Thursday, May 06, 2021

Academy relaunch premature until Austin PD eschews hazing culture

The Austin City Council today will consider relaunching its police academy after it was shuttered amidst allegations of cadet hazing and a "culture of violence." 

We've now seen numerous unflattering assessments of the academy, but none more damning than the report from Kroll and Associates. They found the academy uses a "predominantly paramilitary model," has been "reluctant to incorporate a lot of community/civilian input," and remains "distrustful of non-police personnel."

Notably, a majority of both APD brass and the Academy leadership told consultants they don't agree with critiques of paramilitary approaches to policing and don't intend to change: "APD leadership has expressed its belief to Kroll that a paramilitary structure is an essential component of police culture." wrote the consultants. They want to continue group punishments and "stress-based" techniques (this is a cop euphemism for screaming at cadets.)

So APD brass fundamentally disagrees with and is bucking the new direction City Council wants to go, but we're being told "trust us" and asked to move forward, anyway. Honestly, they must think we're suckers: Don't piss on my shoes and tell me it's raining.

City Manager Spencer Cronk has done everything in his power to avoid revamping the academy significantly, last year pressuring the council to move forward without assessing the problem. Then, when they made him perform several "audits" of the academy essentially against his will, they corroborated all the allegations and then some. But in response, Cronk began pushing to relaunch the academy before the problems have been addressed, which leads us to today's vote.

The biggest concern with launching the academy now is that past pedagogical approaches were abusive toward cadets and drove out qualified candidates who chose not to endure these methods. Grits has written about the department's:

strange obsession with perpetuating a culture of hazing and brutality toward cadets, despite evidence this approach drives away women and black people.

Perhaps most telling to this observer, Kroll criticized APD's use of a "Fight Day" at the beginning of the academy, in which martial-arts instructors beat up cadets in a boxing ring before they've received any self defense training. After public criticisms, "Fight Day" was relabeled "Will to Win," but it's still the same program. Exit interviews indicate this practice significantly harms retention rates in particular for women and black men.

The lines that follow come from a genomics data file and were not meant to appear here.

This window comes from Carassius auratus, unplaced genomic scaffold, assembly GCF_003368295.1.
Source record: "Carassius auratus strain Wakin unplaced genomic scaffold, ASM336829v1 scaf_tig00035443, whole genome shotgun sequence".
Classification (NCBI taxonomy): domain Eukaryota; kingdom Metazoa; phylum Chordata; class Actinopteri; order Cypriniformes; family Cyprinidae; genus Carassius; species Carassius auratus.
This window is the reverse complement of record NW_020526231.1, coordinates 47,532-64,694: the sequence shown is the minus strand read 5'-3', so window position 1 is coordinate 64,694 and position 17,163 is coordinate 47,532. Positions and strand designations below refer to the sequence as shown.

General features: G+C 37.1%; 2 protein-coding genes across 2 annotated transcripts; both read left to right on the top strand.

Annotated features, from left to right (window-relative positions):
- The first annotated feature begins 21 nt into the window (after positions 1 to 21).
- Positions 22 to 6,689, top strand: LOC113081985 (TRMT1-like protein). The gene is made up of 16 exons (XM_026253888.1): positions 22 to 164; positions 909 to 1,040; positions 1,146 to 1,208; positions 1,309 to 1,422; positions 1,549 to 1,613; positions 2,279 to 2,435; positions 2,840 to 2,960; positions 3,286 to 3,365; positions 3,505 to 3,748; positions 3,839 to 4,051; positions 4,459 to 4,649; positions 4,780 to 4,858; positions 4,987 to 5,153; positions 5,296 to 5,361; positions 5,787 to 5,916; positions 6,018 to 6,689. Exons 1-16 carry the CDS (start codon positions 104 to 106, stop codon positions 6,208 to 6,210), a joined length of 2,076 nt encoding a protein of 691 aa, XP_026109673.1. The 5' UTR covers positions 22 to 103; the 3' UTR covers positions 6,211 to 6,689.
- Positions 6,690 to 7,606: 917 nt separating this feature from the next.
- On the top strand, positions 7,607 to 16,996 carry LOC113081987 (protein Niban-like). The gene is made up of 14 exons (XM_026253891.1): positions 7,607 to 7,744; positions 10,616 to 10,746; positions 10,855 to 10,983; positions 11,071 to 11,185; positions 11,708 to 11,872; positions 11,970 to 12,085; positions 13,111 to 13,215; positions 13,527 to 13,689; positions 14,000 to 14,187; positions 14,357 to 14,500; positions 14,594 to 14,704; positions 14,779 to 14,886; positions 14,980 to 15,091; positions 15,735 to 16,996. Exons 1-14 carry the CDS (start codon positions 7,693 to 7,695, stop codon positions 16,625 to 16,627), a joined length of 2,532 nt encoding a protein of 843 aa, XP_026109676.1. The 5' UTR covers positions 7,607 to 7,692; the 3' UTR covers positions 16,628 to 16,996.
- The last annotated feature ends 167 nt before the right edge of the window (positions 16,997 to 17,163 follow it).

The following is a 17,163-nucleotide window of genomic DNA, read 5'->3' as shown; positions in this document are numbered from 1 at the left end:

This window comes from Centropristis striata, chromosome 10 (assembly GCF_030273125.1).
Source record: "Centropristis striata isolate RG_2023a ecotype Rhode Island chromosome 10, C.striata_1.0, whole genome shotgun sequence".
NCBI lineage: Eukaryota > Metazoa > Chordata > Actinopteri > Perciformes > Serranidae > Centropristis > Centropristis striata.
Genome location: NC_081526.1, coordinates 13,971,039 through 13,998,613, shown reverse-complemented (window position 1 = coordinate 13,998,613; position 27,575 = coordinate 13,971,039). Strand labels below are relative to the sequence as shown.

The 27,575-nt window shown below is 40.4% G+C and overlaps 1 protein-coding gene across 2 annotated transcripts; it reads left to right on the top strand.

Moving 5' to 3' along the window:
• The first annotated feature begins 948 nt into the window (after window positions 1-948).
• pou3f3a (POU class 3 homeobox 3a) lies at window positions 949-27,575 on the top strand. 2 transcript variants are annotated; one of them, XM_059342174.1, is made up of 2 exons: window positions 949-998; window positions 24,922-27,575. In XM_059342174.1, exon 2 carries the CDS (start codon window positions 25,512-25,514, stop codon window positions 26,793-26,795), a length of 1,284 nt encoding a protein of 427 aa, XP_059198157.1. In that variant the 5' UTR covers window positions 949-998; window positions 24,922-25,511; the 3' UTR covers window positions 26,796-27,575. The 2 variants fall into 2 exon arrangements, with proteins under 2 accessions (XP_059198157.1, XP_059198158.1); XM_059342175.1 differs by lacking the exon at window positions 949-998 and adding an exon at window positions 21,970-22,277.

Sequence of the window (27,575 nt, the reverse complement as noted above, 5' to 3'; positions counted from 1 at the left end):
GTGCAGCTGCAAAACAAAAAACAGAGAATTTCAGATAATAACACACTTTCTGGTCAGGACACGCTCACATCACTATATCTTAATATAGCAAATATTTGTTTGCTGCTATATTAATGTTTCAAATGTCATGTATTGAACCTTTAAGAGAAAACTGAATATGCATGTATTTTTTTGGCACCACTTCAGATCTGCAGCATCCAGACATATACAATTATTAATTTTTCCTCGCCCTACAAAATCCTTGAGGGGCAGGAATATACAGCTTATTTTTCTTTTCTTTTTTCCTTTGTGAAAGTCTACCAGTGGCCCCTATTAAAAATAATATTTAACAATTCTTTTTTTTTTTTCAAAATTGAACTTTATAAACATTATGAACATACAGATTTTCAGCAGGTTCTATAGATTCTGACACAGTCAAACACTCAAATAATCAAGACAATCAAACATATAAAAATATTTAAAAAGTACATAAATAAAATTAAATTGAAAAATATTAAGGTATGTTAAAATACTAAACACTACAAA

The reason given for Fight Day is that if officers are assaulted on the job, they should have experienced being in a fight before to know what to expect. But when Kroll asked why it couldn't be done at the end of the academy, after cadets had been trained in self-defense techniques, "APD personnel were unable to provide a persuasive rationale."

Your correspondent believes it's because they prefer to fight defenseless cadets instead of trained ones. The purpose is hazing, not training. Kroll's questions exposed a culture of bullying and hazing that can't be defended on pedagogical grounds.
When these audits were commissioned, the Mayor and City Council promised there would be a collaborative, community process to develop a new curriculum. But on a Zoom call my wife attended last night, advocates invited to the first meeting of that process - the night before the vote to reopen - were given no curriculum to review and told the list of course topics hadn't yet been finalized. In other words, they're just getting started and have barely checked in with community folks, much less secured their buy in.

Even more concerning, officials on the call confirmed Kroll's assessment that Austin PD brass continue to back hazing techniques at the academy and don't want to give up "stress-based" training practices which have been abandoned by the majority of American law enforcement. (According to the Bureau of Justice Statistics, only 23% of US police academies use a primarily "stress-based" approach like APD.)

Those are some big, unanswered questions! This is why the City Council had originally pushed off a new cadet class until the new fiscal year in October: It's been obvious for many months that the curriculum could not be revamped in time to launch a new class in June. Rather than fulfill their promise of a collaborative process with the community, City Council now wants to renege and launch classes prematurely: The analogy floating around City Hall is that they'll finish building the plane while they're flying it. But that's not how planes work.

More than anything, this is just poor management: Launching a new training regimen before it's been developed or vetted and moving forward without a plan.

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